2020 – The Year of Sustainable Health & Beauty


The desire for sustainable products is an ever-expanding global trend, which has slowly permeated all areas of commerce over the past few years. This trend has traversed disciplines and marketplaces, from the food and drinks industry to fashion. And health and beauty is no exception. There are four key consumer macro trends that seem to stand out within the industry.

The first: ‘Clean beauty’. This movement gathered momentum in 2019 and has really gained traction in 2020, with lots of huge brands partnering with sustainable beauty brands. A great example is Ultra Beauty who recently announced a partnership with clean retailer Credo and will now feature brands such as Innersense Organic Beauty and One Love Organics.

Whilst the phrase ‘clean beauty’ has remained – like sustainable itself, rather a vague and all-encompassing term, with misinformation and misunderstanding leading to many misleading ‘free- from’ claims, the climate is changing, and ingredient transparency is emerging as a top 2020 consumer macro trend within the industry. As the chief merchandising officer at Ultra states: “As we continue our evolution in the clean beauty space, we have so much respect for Credo and what they’ve done when it comes to education and transparency in ingredients.”

As Martin, The Shopper Agency’s Founder and Managing Director has hypothesised: “the consumers of 2020 will expect to see a distinction between synthesised and natural products, with an end to ‘greenwashing’ and fictional ‘better-for-you’ claims”. Shoppers also expect clear transparency on the ethicacy of ingredients.

The organic and natural cosmetics market is a $22 Billion global market and has risen exponentially since 2018, which means there is a high saturation of these products. Brands who therefore reveal themselves to be making false claims or fail to provide clear and adequate testing on the products labelled as ‘better-for-you’, will lose customers and likely not see them return. The consumer of today is nomadic and has no problem turning their back on a bad brand.

Whilst ingredient sustainability and transparency are priorities for many consumers, it can be difficult to look beyond the label. Literally. In the UK last year 46% of people say they feel guilty about the amount of plastic they use, while 82% are actively trying to reduce the amount they throw away, according to YouGov. It’s no wonder then that beauty influencers are increasingly vocal about wasteful product mailers, calling out brands that send them irrelevant or ornately packaged products. From 2018 to 2019, there was a 100% increase in hashtag mentions, such as “#wastefulpackaging” and keyword phrases like “too much packaging”, while beauty- specific posts containing phrases such as “eco-friendliness” and “sustainability” increased by 25%.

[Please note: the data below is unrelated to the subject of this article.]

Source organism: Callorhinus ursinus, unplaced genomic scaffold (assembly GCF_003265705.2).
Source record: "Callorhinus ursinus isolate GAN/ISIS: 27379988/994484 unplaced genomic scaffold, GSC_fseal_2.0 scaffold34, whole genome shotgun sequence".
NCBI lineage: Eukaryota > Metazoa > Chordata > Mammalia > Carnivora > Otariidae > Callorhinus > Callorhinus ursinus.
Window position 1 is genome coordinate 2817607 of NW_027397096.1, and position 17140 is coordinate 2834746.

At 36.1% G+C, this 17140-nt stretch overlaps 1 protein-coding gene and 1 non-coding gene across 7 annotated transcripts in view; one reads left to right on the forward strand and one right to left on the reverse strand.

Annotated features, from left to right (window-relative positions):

Consumers want brands to do more to help them do this and some retailers are listening. In early 2019, cosmetics retailer Lush opened its Naked store in Manchester, exclusively selling plastic-free products and packaging alternatives such as solid shampoo and conditioner bars, deodorant bars, and bath soaks and toothpaste without wrappings or bottles. Bigger companies like Unilever are also trying to do the right thing, pledging to cut down its plastic usage and halve its use of “virgin plastic” by 2025. Earlier this year, L’Oréal publicly committed to using 100% eco-friendly packaging (meaning compostable or reusable) by 2025.

From packaging we move onto the newer global conscious shopping trend: ‘blue beauty’. Otherwise referred to as ‘waterless beauty’, this concept refers to products that aim to protect the oceans and water supplies, such as One Ocean Beauty. According to WWD this trend is the “next generation [of] clean beauty’’Some big brands have been trying to make changes in this regard. L’Oréal achieving a 60% reduction in water consumption per finished product last year and Unilever halving the water associated with the consumer use of its products. More unique though, is Procter & Gamble’s new line that launched in the US this January, called Waterless. This product is a solid shampoo, but it is not just any solid shampoo. The originality of the product comes not from the Lush- ‘esque’ solid form, but from the fact that is does not require water to activate it – a huge step forward for a sustainable future.

2020 looks set to see huge developments in the sustainable retail landscape. With shoppers more aware of their own, and more importantly of brands impact on the environment, creating or highlighting innovative solutions to sustainable products will not only be profitable, but essential in maintaining brand loyalty and attracting new customers.

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